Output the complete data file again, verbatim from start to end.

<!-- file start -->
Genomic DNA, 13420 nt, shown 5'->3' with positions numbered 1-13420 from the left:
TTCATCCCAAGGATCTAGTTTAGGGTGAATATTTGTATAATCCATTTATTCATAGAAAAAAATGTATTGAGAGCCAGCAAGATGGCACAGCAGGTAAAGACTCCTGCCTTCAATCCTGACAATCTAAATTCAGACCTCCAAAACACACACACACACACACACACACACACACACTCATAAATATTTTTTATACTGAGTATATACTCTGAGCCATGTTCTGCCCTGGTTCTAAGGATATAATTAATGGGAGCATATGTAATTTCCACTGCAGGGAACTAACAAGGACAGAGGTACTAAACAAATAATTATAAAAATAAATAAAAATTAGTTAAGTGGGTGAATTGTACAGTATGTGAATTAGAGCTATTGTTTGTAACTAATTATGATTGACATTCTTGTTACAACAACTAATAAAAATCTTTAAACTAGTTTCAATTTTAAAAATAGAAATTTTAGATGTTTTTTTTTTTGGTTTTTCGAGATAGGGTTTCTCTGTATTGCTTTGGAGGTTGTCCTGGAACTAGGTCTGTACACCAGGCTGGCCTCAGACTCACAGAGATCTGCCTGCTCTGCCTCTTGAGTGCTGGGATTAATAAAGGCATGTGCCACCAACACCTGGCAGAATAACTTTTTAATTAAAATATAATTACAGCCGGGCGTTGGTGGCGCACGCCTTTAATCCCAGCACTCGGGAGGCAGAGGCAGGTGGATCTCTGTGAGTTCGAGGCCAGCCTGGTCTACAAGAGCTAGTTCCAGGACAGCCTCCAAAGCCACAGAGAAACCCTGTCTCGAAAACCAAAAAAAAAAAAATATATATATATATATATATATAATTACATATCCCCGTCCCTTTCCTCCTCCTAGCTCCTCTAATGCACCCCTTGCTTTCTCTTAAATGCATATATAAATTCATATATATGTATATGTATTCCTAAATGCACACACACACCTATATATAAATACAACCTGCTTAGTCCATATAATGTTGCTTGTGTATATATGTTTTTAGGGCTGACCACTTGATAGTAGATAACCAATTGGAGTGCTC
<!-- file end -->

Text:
Genomic DNA, 13420 nt, shown 5'->3' with positions numbered 1-13420 from the left:
TTCATCCCAAGGATCTAGTTTAGGGTGAATATTTGTATAATCCATTTATTCATAGAAAAAAATGTATTGAGAGCCAGCAAGATGGCACAGCAGGTAAAGACTCCTGCCTTCAATCCTGACAATCTAAATTCAGACCTCCAAAACACACACACACACACACACACACACACACACTCATAAATATTTTTTATACTGAGTATATACTCTGAGCCATGTTCTGCCCTGGTTCTAAGGATATAATTAATGGGAGCATATGTAATTTCCACTGCAGGGAACTAACAAGGACAGAGGTACTAAACAAATAATTATAAAAATAAATAAAAATTAGTTAAGTGGGTGAATTGTACAGTATGTGAATTAGAGCTATTGTTTGTAACTAATTATGATTGACATTCTTGTTACAACAACTAATAAAAATCTTTAAACTAGTTTCAATTTTAAAAATAGAAATTTTAGATGTTTTTTTTTTTGGTTTTTCGAGATAGGGTTTCTCTGTATTGCTTTGGAGGTTGTCCTGGAACTAGGTCTGTACACCAGGCTGGCCTCAGACTCACAGAGATCTGCCTGCTCTGCCTCTTGAGTGCTGGGATTAATAAAGGCATGTGCCACCAACACCTGGCAGAATAACTTTTTAATTAAAATATAATTACAGCCGGGCGTTGGTGGCGCACGCCTTTAATCCCAGCACTCGGGAGGCAGAGGCAGGTGGATCTCTGTGAGTTCGAGGCCAGCCTGGTCTACAAGAGCTAGTTCCAGGACAGCCTCCAAAGCCACAGAGAAACCCTGTCTCGAAAACCAAAAAAAAAAAAATATATATATATATATATATATAATTACATATCCCCGTCCCTTTCCTCCTCCTAGCTCCTCTAATGCACCCCTTGCTTTCTCTTAAATGCATATATAAATTCATATATATGTATATGTATTCCTAAATGCACACACACACCTATATATAAATACAACCTGCTTAGTCCATATAATGTTGCTTGTGTATATATGTTTTTAGGGCTGACCACTTGATAGTAGATAACCAATTGGAGTGCTC